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The Infrastructure Bill – What it means locally……….

June 23, 2014 by  

As we posted a shared link to the Infrastructure Bill on Facebook we felt that we should look into this new legislation further particularly as it did not feature in recent compulsory Member Training from Rochford District Council on Planning. (We had a repeat subject session on The Duty to C0-operate and the Community Infrastructure Levy.)

The Infrastructure Bill covers various areas including planning, housing, fracking, reforms to the Highways Agency and some worrying changes to the Land Registry.

The Headlines in the link were “The Government plans to order local authorities to make 90 per cent of its brownfield sites (a designation that apparently includes parks, allotments, gardens as well as former industrial sites) available to be transferred to the Government quango the Homes and Communities Agency, which was established in 2008. The HCA can then pass it on to developers without any of tiresome planning restrictions.”

But as local Members delving further there is even more of concern in the detail.

We oppose the proposals for deemed discharge of planning conditions.

Why?

Deemed discharge of planning conditions is treating planning conditions as approved where a planning authority has failed to discharge a planning condition on time and has held up a development. Joint working between councils and developers is the most effective way of dealing with any concerns about planning conditions.

Currently we seem to have a confusion with The Environment Agency about where a new surface water drainage ditch is to be located. As local Members trying to head off this worrying situation we have supplied The Environment Agency with documents indisputably referring to the eastern boundary in the planning permission condition. If it were a deemed discharge then could the surface water drainage ditch be put in the wrong place? Potential flooding affects all of us and surely great care needs to be taken by all concerned, not only in this respect but in many other aspects of development that affect the local community!

Clause 23 of the Bill, which transfers the responsibility for local land charges to Land Registry, should be deleted from the Bill. The land charges service to businesses and residents can be improved locally, instead of going through a national transformation that is likely to have a negative impact on the system.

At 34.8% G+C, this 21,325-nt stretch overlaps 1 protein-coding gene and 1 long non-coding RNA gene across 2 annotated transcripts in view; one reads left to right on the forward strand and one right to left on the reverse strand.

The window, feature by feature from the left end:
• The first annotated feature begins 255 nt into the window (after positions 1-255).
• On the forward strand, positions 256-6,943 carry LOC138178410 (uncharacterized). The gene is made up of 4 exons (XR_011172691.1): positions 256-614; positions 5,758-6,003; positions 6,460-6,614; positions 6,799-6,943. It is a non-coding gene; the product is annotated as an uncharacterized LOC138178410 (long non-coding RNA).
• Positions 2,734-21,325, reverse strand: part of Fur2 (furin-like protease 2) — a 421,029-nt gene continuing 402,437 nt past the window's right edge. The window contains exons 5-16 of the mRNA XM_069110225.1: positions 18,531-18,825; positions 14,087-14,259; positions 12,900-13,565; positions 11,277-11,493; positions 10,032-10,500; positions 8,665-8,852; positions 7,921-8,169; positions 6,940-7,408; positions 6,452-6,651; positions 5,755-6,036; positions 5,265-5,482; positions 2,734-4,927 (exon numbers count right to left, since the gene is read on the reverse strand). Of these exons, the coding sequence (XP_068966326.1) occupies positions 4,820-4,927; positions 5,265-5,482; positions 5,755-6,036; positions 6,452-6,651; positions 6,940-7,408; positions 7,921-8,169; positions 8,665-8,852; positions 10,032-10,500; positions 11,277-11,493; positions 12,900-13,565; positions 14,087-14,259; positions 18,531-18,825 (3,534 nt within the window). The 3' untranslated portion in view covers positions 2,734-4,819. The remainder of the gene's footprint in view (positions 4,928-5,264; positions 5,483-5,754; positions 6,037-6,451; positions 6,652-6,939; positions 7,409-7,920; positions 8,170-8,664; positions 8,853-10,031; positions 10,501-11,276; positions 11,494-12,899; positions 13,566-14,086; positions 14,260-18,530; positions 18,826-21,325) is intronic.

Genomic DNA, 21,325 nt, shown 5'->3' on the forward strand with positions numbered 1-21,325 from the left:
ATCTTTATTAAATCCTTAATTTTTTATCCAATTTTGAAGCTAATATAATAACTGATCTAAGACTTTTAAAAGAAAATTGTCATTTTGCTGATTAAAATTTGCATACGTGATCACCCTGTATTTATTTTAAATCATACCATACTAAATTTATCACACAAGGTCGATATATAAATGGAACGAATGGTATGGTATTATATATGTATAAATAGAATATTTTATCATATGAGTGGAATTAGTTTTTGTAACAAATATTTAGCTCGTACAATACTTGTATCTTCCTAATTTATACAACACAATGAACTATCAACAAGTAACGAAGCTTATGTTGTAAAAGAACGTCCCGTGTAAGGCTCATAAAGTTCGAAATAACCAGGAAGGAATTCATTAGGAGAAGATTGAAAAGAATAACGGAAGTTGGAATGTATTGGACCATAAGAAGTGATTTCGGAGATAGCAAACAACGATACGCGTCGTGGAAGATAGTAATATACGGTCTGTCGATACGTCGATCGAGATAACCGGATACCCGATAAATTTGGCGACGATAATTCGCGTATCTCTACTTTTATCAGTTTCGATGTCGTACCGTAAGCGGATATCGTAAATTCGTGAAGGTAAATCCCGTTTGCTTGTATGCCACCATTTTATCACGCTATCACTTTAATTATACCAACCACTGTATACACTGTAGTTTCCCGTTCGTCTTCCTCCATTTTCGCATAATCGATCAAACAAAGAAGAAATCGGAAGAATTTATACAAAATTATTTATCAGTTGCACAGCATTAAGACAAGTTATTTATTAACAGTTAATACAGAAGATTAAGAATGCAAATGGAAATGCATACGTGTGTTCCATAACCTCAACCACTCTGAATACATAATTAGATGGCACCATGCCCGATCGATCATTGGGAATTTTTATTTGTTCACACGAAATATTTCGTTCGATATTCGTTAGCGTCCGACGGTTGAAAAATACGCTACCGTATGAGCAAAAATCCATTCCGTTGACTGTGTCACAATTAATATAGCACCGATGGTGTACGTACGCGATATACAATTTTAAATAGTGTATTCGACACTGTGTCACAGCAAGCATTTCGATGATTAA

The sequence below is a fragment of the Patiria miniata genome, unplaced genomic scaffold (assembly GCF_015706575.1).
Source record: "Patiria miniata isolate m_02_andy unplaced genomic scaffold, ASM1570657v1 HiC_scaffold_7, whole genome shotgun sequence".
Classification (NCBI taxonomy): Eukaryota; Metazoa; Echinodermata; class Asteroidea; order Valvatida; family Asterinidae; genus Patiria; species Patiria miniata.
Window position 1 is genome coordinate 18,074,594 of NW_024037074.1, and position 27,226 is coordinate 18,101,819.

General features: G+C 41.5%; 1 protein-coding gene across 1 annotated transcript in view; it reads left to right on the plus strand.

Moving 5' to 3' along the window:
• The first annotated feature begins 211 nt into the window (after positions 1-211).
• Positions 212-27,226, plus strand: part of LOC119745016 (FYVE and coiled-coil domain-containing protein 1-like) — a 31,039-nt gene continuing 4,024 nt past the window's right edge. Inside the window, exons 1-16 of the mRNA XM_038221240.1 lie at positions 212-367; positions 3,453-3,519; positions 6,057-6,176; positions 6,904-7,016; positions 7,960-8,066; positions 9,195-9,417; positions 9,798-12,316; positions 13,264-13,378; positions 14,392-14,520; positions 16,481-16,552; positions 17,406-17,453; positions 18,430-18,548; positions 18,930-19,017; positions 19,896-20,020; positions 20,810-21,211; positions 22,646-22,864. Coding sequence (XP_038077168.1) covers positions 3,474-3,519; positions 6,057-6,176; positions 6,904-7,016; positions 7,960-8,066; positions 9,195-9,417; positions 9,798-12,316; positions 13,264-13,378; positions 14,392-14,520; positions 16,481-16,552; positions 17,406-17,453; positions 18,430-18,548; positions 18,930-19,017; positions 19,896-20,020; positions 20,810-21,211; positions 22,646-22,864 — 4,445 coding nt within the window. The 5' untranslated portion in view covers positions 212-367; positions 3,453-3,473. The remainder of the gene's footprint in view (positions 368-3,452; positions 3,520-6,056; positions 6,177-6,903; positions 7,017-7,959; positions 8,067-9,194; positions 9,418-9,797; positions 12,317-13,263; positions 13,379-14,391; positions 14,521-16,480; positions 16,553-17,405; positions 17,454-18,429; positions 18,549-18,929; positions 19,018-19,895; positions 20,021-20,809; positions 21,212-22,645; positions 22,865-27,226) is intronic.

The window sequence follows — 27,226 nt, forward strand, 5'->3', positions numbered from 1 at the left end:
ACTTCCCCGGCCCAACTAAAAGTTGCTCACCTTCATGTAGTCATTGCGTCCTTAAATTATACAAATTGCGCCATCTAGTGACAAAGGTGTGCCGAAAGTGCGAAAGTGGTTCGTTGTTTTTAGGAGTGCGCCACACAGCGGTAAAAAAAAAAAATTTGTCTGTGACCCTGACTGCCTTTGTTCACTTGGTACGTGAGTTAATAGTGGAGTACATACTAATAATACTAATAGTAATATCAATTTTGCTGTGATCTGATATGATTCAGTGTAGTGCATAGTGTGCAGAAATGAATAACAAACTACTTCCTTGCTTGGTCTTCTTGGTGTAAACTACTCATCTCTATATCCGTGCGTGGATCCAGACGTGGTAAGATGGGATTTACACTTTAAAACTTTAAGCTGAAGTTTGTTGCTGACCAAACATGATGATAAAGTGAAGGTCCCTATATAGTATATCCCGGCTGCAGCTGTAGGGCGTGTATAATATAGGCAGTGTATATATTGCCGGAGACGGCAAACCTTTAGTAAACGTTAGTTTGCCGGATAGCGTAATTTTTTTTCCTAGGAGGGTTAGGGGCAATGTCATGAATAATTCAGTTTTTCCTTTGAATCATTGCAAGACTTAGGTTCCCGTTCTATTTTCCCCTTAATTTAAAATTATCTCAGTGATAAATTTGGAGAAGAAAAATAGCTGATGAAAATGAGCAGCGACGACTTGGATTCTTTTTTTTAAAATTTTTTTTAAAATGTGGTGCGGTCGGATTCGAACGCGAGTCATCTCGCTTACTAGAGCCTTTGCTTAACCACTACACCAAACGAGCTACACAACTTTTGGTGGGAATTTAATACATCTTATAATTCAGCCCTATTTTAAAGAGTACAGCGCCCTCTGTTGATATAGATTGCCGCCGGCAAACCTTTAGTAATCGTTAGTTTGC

The proposal will separate Local Land Charge searches from additional land searches (known as CON29 searches) which local authorities will continue to provide. Councils will still need to employ people to collate information locally to supply data to the Land Registry, but will lose the income they now have as the Land Charges Fees which will be nationalised. This means that there will not only be cost implications for transforming the service into a national one, but more importantly costs to councils in managing data co-ordination and inquiries locally. Therefore the proposals risk stripping our Councils of income, while leaving our Council with many of the current costs making an increase to Council Tax.

Allowing councils to set out permitted development rights locally.

New national rules were introduced in 2013 by the Government here.

Extensions more or less got carte blanch to the potential detriment of the locality.

But under the New Infrastructure Act Local permitted development rights would give councils the powers to improve their locality and attract investment whilst tackling local issues such as clustering of, charity, coffee and fast food shops. As this issue continuously arises with objections from residents to planning applications and there is little currently that Councillors can do about it this change will be welcomed and we look forward to receiving the appropriate training from RDC so that Members are appropriately briefed when it comes to making a decision on our new local framework.

However the concern over Clause 23 is a real one and we would urge you to write to your MP if you share our concerns.

It will be too late once the Bill is receives the final Royal Assent.

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